TABLE 3 . 1 :
( Expression ) ( Meaning )
i ++or++ i increment i by 1
i decrement i by 1
increment i by 5
decrement i by 5
Incrementing or decrementing a variable by one (or more) is a very common operation.
This is why Java has several shortcuts for these operations; see Table 3.1.
Note that there is a difference between i ++and++ i . Consider the following code.
int a = i ++;
In this case, the operation increment by one will be performed after the value is assigned.
In other words, ++ after the variable means: use the current value of the variable in the
calculations and perform the increment by one later. In the above example, at the end i
will be equal to 4 and a will be equal to 3. The variable i will be equal to 4 because the
statement i++ incremented i by one. The variable a will be equal to 3 because the old value
of the variable i was assigned to the variable a . Alternatively, consider the following code.
Now, “++” means increment by one and use the new value. At the end of the code,
the variable i will again be 4, but this time a will be also equal to 4. The reason is that
the new value of the variable i is assigned to the variable a . In general, if the “++” is
after the variable, then this means perform the increment by one later. Conversely, if the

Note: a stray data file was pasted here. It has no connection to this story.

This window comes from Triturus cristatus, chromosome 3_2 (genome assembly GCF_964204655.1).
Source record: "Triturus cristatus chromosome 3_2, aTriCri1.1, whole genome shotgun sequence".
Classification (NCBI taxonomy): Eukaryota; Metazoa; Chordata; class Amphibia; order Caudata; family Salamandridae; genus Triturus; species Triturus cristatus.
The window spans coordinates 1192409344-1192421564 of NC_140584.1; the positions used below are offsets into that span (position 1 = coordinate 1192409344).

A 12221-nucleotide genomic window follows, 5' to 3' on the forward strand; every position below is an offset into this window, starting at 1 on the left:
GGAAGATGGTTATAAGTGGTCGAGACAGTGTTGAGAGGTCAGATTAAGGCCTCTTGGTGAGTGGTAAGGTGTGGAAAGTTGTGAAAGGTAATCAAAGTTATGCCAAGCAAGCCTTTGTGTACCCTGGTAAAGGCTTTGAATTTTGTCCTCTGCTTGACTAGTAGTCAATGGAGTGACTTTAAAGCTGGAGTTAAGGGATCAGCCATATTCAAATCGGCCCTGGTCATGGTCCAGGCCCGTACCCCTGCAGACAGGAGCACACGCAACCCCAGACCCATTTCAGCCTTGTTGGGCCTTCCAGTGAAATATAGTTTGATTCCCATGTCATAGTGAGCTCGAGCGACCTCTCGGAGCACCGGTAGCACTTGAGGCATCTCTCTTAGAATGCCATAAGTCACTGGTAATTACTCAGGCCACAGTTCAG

++ is before the variable, then this means perform the increment by one first and use the
new value of the variable in the expression. The operation “
but it decrements the value of the variable by one. Next, let us examine a more interesting
The question is what will the value of the variable a be after the code is executed? The
expression i++ + ++i will be executed from left to right. First, i++ will be executed. This
will make the value of i equal to 6. However, since the “++” is after the variable, the old
value 5 will be used for the calculation. Next, the expression ++i will be evaluated. Now
the value of i will become 7. Since the “++” is before the variable, the new value 7 will be
used in the computation. Therefore, Java will add 5 and 7 and assign 12 to the variable a .
Such code is considered “tricky” and should not be part of your program. In general, avoid
using more than one of the arithmetic shortcuts close to each other when the meaning is not
obvious. However, one should be able to understand how tricky code works. For example,
you may have to edit tricky code that is written by someone else.
The last two lines of Table 3.1 show examples of incrementing/decrementing by more
than 1. For example, i+=a is equivalent to writing i=i+a . Similarly, one can write
a*=3 to multiply the value of a by 3 or a/=3 to divide it by 3. It is typical to use the
“++” shortcut in the third part of a for loop. For example, consider the following code.
int numTries ;